[Tutorial] The OpenOffice User Profile

Home made tutorials, by users, for users
Forum rules
No question in this forum please
For any question related to a topic, create a new thread in the relevant section.
User avatar
Hagar Delest
Posts: 30426
Joined: Sun Oct 07, 2007 9:07 pm
Location: France

[Tutorial] The OpenOffice User Profile

Post by Hagar Delest »

Most of the information below also applies to LibreOffice and all the OpenOffice.org derivatives, you may have to adapt slightly the paths of this tutorial to the Libre/Neo/.../Office profile structure.

All the data user-related are stored in a dedicated folder, we call the user profile.
This folder contains several other folders and files used for all user-related data. NB: don't search for a folder called "Profile", this is only a name we give to the directory structure where are stored the configuration files linked to a single user.

Those folders are hidden by default, make sure your file explorer is configured to display the hidden files and folders. For Windows users, see this post. For MacOS, hidden directories are not a problem.

In the instructions below, <user name> is your operating system login name (your identification when you start a session on your computer). Don't look for a 'user name' folder.

Easy way: use the macro from the German forum!
(Tip provided by erbsenzahl)
File translated by DiGro (AUG-2021)
(15.13 KiB) Downloaded 650 times
For the record:
- Link to the topic
- Link to the file download
Note: file tested (on Windows 7 with a Portable version, it works), the macro can be trusted.
It is in German but rather easy to guess where to click.
Download the file, run it, enable the macro (security setting needs to be set to Medium in the AOO Options) and click the large button, click OK if you want the file explorer to be opened at the porfile location.

Manual method
For Windows users:
  • C:\Users\<user name>\AppData\Roaming\OpenOffice\4\user
  • Hint: you can also copy and paste %appdata%\OpenOffice\4 in the address bar of the File Explorer, then press Enter to open the folder. See here for screenshots or this tutorial.
Windows Profile.png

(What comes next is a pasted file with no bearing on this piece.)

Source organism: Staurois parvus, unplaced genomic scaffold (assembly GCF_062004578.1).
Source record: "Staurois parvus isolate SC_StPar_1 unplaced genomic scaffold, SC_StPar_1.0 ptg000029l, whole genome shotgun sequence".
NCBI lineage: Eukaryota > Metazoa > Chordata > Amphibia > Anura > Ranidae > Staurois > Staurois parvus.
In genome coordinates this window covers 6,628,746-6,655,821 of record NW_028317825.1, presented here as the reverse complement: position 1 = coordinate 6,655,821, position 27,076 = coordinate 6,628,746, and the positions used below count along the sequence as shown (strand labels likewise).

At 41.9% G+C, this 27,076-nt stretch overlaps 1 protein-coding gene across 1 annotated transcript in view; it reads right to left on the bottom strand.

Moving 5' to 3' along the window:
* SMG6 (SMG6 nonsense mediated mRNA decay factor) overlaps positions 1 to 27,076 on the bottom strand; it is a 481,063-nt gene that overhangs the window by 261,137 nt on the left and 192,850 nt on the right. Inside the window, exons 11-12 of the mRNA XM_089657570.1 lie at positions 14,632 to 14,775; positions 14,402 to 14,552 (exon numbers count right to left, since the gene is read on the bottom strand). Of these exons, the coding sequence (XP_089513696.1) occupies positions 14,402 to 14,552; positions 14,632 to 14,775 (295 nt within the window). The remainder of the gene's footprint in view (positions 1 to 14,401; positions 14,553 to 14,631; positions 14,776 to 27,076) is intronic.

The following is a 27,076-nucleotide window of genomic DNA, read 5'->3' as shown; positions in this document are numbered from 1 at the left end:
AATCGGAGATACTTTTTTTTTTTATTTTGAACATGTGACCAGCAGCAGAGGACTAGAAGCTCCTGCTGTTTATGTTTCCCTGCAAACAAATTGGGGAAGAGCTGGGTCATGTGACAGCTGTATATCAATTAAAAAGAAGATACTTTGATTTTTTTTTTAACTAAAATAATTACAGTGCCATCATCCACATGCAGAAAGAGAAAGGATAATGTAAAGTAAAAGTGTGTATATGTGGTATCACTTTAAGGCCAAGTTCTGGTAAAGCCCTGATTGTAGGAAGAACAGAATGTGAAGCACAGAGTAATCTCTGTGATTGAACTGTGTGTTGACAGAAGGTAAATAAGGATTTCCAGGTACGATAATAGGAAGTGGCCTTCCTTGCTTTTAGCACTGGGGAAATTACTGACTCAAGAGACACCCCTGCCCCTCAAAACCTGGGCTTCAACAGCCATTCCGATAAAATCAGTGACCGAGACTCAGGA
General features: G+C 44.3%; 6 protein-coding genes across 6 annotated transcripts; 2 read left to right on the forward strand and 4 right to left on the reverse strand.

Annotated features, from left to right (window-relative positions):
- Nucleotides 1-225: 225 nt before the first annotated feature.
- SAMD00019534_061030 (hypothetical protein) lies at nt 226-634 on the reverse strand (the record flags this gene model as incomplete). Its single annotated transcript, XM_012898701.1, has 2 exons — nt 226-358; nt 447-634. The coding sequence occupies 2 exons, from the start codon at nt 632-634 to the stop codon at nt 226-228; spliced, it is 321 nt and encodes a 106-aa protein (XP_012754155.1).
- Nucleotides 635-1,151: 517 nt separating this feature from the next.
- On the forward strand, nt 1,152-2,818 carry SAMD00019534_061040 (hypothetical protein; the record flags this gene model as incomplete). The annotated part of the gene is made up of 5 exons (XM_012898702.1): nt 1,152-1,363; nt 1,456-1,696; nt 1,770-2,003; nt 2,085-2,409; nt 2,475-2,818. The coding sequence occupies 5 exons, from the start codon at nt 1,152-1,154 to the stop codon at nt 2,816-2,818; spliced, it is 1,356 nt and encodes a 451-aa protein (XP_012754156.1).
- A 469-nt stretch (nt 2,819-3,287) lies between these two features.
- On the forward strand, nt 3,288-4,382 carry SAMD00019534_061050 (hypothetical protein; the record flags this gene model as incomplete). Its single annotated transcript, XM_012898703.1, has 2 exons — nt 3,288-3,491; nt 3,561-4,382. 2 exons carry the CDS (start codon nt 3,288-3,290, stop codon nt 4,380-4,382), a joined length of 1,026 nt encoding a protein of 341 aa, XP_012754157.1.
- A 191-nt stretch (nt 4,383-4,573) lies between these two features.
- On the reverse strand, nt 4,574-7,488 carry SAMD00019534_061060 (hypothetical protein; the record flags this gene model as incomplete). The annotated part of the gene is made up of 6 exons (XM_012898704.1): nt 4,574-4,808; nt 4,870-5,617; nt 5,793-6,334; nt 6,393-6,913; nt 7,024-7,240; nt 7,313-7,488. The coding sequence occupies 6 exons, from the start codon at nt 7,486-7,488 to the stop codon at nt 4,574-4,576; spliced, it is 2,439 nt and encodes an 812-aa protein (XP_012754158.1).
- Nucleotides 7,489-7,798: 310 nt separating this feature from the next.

For GNU/Linux users:
  • /home/<user name>/.openoffice/4/user
  • /home/<user name>/.config/libreoffice/4/user for LibreOffice (note the parent folder ~/.config also used by other applications)
GNU_Linux Profile.png
For Mac users:
  • For version 3.x.x: In Finder use Go (menu) → Go to Folder → ~/Library/Application Support/OpenOffice.org/3 → OK.
  • For version 4.x.x: In Finder use Go (menu) → Go to Folder → ~/Library/Application Support/OpenOffice/4 → OK.
  • It is probably best to copy the path in red from this tutorial and paste it into the Go to Folder dialog. That's a ~, not a -, before /Library. You must include the ~ in the 46 or 42 character folder name.
Steps for Mac
Steps for Mac
If you have comments, please post in the following topic: Comments about the user profile tutorial, the tutorial will be updated accordingly if needed.
Last edited by Hagar Delest on Sun Aug 29, 2021 10:01 pm, edited 5 times in total.
Reason: Updated MacOS instructions — MrProgrammer 2020-07-20
User avatar
Hagar Delest
Posts: 30426
Joined: Sun Oct 07, 2007 9:07 pm
Location: France

Moving the user settings

Post by Hagar Delest »

That's rather easy, just copy the whole profile (\user\ ...) to the new machine. You can even do that between a Windows install and a GNU/Linux one.

Note that early versions of the 3.x branch ask during the install if you want to transfer your personal data, that is import your former 2.# version user configuration. Don't check that option! It can lead to issues afterwards, so better start from scratch and do that step by step (see below).

Beware that the /backup folder may contain a lot of files, it may be not worth copying (see the content explanation why).
User avatar
Hagar Delest
Posts: 30426
Joined: Sun Oct 07, 2007 9:07 pm
Location: France

Resetting the user profile

Post by Hagar Delest »

A corruption of your profile can sometimes occur (an OS crash when using the application for example) or an incompatibility with a former version in case of upgrade. If you notice some strange behavior of the application or if it just crashes or doesn't start, the first thing to try is to reset the user profile. The below instructions apply to most of the OpenOffice.org derivatives (OpenOffice, LibreOffice...).

Note that reinstalling the software will be of no use at all. The uninstallation process does not remove the personal settings (like many other applications). This is to avoid losing your customization when you upgrade.
  • First close OpenOffice, including the Quickstarter (blue seagulls icon in system tray) if activated.
    NB: make sure that there is no soffice.bin process in the task manager (Ctrl+Shift+Esc under Windows). Kill them if needed.
    MacOS does not use the Quickstarter and never creates an soffice.bin process, so all you need to do is OpenOffice → Quit. If OpenOffice does not terminate on your Mac, use  → Force Quit. You can ignore any instructions to use the Windows "task manager" if you have a Mac.
  • Open your file browser and, for Windows and Linux, display the hidden files and folders.
    • GNU/Linux: Ctrl+H (Nautilus, Thunar, PCMan FM, ...)
    • Mac: just open Finder
    • Windows: open Windows Explorer. Click Organize>Folder and Search Options or Tools>Folder Options (depending on Windows version). Click the View Tab and check the radio button Show hidden files, folders and drive. Click OK (screenshot in this post).